All employees need feedback in order to grow and thrive at their job. We recommend setting a date weekly or monthly to check in after a nanny starts with a new family. This will give the time and space to discuss things that are working or need improvement. It’s important to make sure you are available for open communication so you both feel comfortable with discussing sensitive or delicate matters. It’s also very important to meet on neutral turf (not at the house, for example) or around the children. If you have regular check-ins it won’t carry a negative tone and it will feel natural. Write out bullet points before hand if that helps prep you for the conversation. It’s always better to give feedback in person versus email or text. I recommend the sandwich tactic- You want to start with what she does well, then what she needs to improve on then thank her for her willingness, openness and show her that she is appreciated. One of the biggest complaints we hear from nannies is that they don’t feel appreciated by their families. Find ways that show her how much you value her and appreciate all of her hard work and dedication. Remember her birthday or special holidays she celebrates, give her a gift card, a day off, a simple hand written thank you note also goes a long way! 

Lindsay_Brooks

For the full Q&A and to learn more about Lindsay, click here.

How to Create a Caregiver Video, Photo, and Bio

Want to impress families when it is time to interview for that nanny position?

A few great ways is through a short video to show your personality, a bio that captures your super caregiving experience, and a family friendly photo that the parents can show the children.

Here are the steps to follow for a great first impression!

How to Create a Caregiver Video
This is a great way to showcase your personality to prospective families. It’s very easy and can be done on any smart phone. Here are the steps to make a lastly impression in less than 15 seconds! When you are done, please e-mail this to nanny@bellfamilycompany.com.

1. Relax and take your time! This is a quick, easy, and happy greeting! Keep it simple.
2. BE yourself. Make sure the lighting is good and you are looking directly into the camera.
3. Big warm SMILE. Speak slowly and confidently.

Hi my name is _________.
I have _____ years of childcare experience.
I’m looking for a nanny position with a great family. Thanks!

How to Create a Caregiver Photo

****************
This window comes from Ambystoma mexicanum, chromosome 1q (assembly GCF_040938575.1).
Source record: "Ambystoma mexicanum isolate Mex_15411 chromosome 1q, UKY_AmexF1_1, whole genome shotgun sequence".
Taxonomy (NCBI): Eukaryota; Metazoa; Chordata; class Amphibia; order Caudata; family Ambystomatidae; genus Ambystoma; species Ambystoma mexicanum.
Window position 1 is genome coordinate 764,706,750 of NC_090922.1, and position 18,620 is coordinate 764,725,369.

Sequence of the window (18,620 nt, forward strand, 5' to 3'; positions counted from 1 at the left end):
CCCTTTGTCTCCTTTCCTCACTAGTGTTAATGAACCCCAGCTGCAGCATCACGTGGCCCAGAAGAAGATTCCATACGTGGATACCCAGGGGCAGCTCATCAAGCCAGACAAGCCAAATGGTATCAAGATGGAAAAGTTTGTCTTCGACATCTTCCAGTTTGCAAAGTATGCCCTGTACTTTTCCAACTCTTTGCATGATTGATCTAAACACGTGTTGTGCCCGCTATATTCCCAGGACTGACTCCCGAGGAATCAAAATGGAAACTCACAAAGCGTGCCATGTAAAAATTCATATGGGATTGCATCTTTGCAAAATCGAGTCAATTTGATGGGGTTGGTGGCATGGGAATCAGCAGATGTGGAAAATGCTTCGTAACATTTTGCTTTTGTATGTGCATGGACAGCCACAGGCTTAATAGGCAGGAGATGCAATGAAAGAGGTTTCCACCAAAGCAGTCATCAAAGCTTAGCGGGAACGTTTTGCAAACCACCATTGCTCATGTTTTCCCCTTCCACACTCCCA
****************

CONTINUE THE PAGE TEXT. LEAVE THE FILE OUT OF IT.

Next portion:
Your caregiver photo will be apart of your Bell Family Company Nanny Profile. Please take a picture that shows a bright happy smile, in good natural light. A headshot with just you in the photo is best.

How to Create a Caregiver Bio
Answer these questions and then write it out in paragraph form in first person (see ex. below). Add anything that might be relevant and what makes you unique.  Be as concise as you can. Limit your bio to 1,000 words max.

1. Where are you from?  Where do you live now?
2. How long have you lived in NYC or the surrounding area? Or when are you moving?
3. Did you go to college? Where? What degree/focus?
4. What are your hobbies?
5. Childcare experience?
6. Youngest to oldest ages you have worked with? Preference?
7. Bilingual? Drive? Swim? Passport? Willing to travel? Can you tutor? What subjects?
8. What type of job are you looking for FT/PT/weekends? Live-in/live-out?
9. Are you good at organization? Household management? Personal assistant?
10. Experience with pets? Elderly people? Children with special needs? What kind?
11. Certifications? CNA, HHA, CPR/AED first aid? Baby nurse?

Examples of a Bio
Example 1: Hi my name is Jane Doe and I am originally from Baltimore, MD but currently live in Brooklyn, New York.  I hold a BA in Psychology from NYU. I have been a swim instructor for the last 8 years and have experience working with children with special needs. I have been babysitting for many years and have filled the role as a summer nanny. I have worked with kids ages infant to teen and am extremely confident in my tutoring skills. My best subjects are math and science and I have also tutored kids for the SAT.  Additionally, I am computer/tech savvy and have great office skills. I love to cook and play board games.  I have a driver’s licenses and passport. I love children and am so excited to find a nanny position where I can use my care giving and tutoring experience.

Example 2: Hi, my name is Anastasia “Ana” Belinsky and I am originally from St. Petersburg, Russia but have lived in NY (currently Queens) for the last 10 years. I have been a childcare provider since moving to the US and also come from a large family. I love working with young children and am looking for a long term placement where I can grow with a family. I speak English and Russian fluently. I like to sew, read, and plan outings and play dates. I am very comfortable navigating all of the New York Metropolitan Area and get along well with everyone. I would describe myself as a self-starter, but am also very flexible and happy to follow the guidelines and requests of the family. I have lasting relationships with the families I have worked with and they would describe me as loving, patient, dependable, trustworthy and generous. I have experience working with children that have autism and developmental delays. I love pets, but have mild allergies and prefer to work in pet free homes or a home with hypoallergenic dogs. I am available for occasional weekends and overnights as needed.